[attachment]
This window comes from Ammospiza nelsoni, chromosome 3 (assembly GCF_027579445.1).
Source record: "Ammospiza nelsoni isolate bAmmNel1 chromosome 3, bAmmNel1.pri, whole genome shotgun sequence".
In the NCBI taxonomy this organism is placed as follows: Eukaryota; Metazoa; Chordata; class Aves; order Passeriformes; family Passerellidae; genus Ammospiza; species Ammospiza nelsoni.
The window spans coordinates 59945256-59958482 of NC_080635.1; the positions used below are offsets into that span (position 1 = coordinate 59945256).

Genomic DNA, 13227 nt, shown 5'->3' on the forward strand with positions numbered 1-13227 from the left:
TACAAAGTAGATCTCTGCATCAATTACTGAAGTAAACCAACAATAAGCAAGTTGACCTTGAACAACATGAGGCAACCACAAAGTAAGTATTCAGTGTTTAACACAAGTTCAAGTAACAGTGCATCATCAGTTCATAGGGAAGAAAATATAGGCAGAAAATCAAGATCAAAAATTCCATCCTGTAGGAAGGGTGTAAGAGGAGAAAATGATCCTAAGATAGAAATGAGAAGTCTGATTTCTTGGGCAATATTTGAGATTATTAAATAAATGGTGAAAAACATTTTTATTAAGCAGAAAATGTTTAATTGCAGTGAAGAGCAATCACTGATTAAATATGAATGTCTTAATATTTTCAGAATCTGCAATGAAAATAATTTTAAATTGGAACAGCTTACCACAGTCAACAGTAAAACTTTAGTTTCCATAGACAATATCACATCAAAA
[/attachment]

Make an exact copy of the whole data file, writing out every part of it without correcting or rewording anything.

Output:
This window comes from Ammospiza nelsoni, chromosome 3 (assembly GCF_027579445.1).
Source record: "Ammospiza nelsoni isolate bAmmNel1 chromosome 3, bAmmNel1.pri, whole genome shotgun sequence".
In the NCBI taxonomy this organism is placed as follows: Eukaryota; Metazoa; Chordata; class Aves; order Passeriformes; family Passerellidae; genus Ammospiza; species Ammospiza nelsoni.
The window spans coordinates 59945256-59958482 of NC_080635.1; the positions used below are offsets into that span (position 1 = coordinate 59945256).

Genomic DNA, 13227 nt, shown 5'->3' on the forward strand with positions numbered 1-13227 from the left:
TACAAAGTAGATCTCTGCATCAATTACTGAAGTAAACCAACAATAAGCAAGTTGACCTTGAACAACATGAGGCAACCACAAAGTAAGTATTCAGTGTTTAACACAAGTTCAAGTAACAGTGCATCATCAGTTCATAGGGAAGAAAATATAGGCAGAAAATCAAGATCAAAAATTCCATCCTGTAGGAAGGGTGTAAGAGGAGAAAATGATCCTAAGATAGAAATGAGAAGTCTGATTTCTTGGGCAATATTTGAGATTATTAAATAAATGGTGAAAAACATTTTTATTAAGCAGAAAATGTTTAATTGCAGTGAAGAGCAATCACTGATTAAATATGAATGTCTTAATATTTTCAGAATCTGCAATGAAAATAATTTTAAATTGGAACAGCTTACCACAGTCAACAGTAAAACTTTAGTTTCCATAGACAATATCACATCAAAA